TEXAS BAPTIST FORUM:
The Baptist General Convention of Texas' decision to conduit funds so fired/resigned International Mission Board personnel can continue in their former places of service has a pleasant ring to traditional Southern Baptists.
But it is poor missions strategy.
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In its early days, the Cooperative Baptist Fellowship was swamped with inquiries from missionaries about switching their appointment to CBF. Our early missions leaders (Keith Parks and Harlan Spurgeon) wisely counseled those under FMB appointment they would need to resign from their current appointment, apply to the Fellowship and importantly, if appointed, they would not serve where they had previously. Parks and Spurgeon made wise decisions then. They are wise practices for the BGCT now. The great risk is exporting the Southern Baptist Convention mess to areas of the world where the Baptist witness is fragile at best. It breeds local confusion and prolongs turmoil.
Traditional Southern Baptists long for days that are gone and will never return. The proactive way to face the future is to simply face the future. There are more than 2 billion who have yet to hear the name of Jesus.
The wise counsel for fired/resigned IMB personnel is to pray the good work they started will carry on. Trust it to those who chose to remain. Live in confidence that God is opening new doors to share the gospel. Continue their God-given call but in a fresh setting among those who have yet to hear. And pray God prospers groups that facilitate the holy calling to missions service.
Harold A. Phillips
Dispensationalism & peace
One member of our extended family purchased a home and for religious reasons installed a second dishwasher. It seems that just keeping two sets of dishes (one to be used for foods containing meat and another for those with milk) is not enough; the dishes also must be washed separately.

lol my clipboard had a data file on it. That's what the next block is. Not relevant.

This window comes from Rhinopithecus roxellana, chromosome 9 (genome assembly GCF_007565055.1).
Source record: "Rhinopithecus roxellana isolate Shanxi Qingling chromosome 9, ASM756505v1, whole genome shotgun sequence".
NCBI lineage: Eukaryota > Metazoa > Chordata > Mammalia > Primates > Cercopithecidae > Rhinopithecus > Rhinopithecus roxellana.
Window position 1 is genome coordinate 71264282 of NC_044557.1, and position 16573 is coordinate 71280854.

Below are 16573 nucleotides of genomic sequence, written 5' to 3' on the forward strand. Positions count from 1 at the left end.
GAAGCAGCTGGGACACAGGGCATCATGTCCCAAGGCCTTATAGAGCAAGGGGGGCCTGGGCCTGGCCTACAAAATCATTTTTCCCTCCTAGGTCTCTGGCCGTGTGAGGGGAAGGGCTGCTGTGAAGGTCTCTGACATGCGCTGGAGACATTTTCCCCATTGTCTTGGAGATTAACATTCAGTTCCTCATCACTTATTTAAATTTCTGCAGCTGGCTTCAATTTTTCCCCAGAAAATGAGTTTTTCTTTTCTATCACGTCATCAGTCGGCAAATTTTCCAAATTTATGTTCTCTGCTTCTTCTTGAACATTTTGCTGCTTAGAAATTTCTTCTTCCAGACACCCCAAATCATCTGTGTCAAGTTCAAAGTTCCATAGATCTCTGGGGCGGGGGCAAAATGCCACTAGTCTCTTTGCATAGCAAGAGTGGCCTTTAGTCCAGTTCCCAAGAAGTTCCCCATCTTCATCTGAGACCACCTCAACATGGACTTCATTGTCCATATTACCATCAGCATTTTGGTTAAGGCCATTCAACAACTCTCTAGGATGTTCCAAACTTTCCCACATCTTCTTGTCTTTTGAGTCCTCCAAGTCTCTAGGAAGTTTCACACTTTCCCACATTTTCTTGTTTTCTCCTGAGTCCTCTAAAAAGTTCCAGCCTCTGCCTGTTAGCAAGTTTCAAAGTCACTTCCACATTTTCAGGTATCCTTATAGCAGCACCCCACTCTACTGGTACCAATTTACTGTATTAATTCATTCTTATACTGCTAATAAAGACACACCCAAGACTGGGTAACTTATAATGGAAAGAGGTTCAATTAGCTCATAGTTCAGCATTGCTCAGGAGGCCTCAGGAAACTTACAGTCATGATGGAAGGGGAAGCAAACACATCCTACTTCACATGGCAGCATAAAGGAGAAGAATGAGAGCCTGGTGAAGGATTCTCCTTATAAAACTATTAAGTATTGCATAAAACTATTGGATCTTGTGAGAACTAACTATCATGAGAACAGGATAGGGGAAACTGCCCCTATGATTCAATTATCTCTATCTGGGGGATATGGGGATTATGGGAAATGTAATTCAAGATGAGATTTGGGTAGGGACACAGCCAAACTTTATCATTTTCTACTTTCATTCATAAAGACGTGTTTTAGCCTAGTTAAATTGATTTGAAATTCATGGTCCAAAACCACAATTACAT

To most of us, this seems like a rather ridiculous practice, especially since it is apparently based very loosely on just a single verse in the Bible, Exodus 23:19, which states, “Do not cook a young goat in its mother's milk.”
Was this sort of strained interpretation part of what Jesus was warning his disciples against when he told them to be on their guard against “the yeast of the Pharisees”?
Much of what is known as dispensational theology looks suspiciously like the product of similar human speculations except that its Talmud is called the Scofield Reference Bible.
Until recently, I had regarded most of those speculations as a sort of harmless hobby; however, it is becoming evident that some on the Far Right are needlessly complicating the Middle East peace process with their beliefs. They may even outdo the Israelis themselves in arguing that the Palestinians have no rights whatsoever to any part of Palestine.
I beseech thee therefore, brethren, to read through the whole Bible at least once without using the dispensational spectacles and consider whether some other conclusions about Israel's place in the plan of God might possibly be correct.
James O. Morse
Proud of fundamentalism
I have been a fundamentalist for 53 years and proud of it. My fundamentalism is defined by a dear friend, Herschel Hobbs, as set forth in his book, “The Fundamentals of Our Faith,” which I have taught in Bible classes in a very respected university and Bible institute.
I also agree with a well-respected author, Leon Morris, who states fundamentalism is a wonderful, God-honoring position, and it is not, as he states, “bibliolatry,” as some would have us to believe.
May God help us to be this type of fundamentalist and respect the Bible as the “fundamentals of our faith.”
Separation of church & state
Judge Roy Moore in essence says he has the right to place any monument he wants in the courthouse. If Moore were a Buddhist, almost every American would say placing a statue of Buddha in a courthouse would be illegal.
Moore broke the law by openly defying a court order from a higher court. In America, what is illegal for one is illegal for all.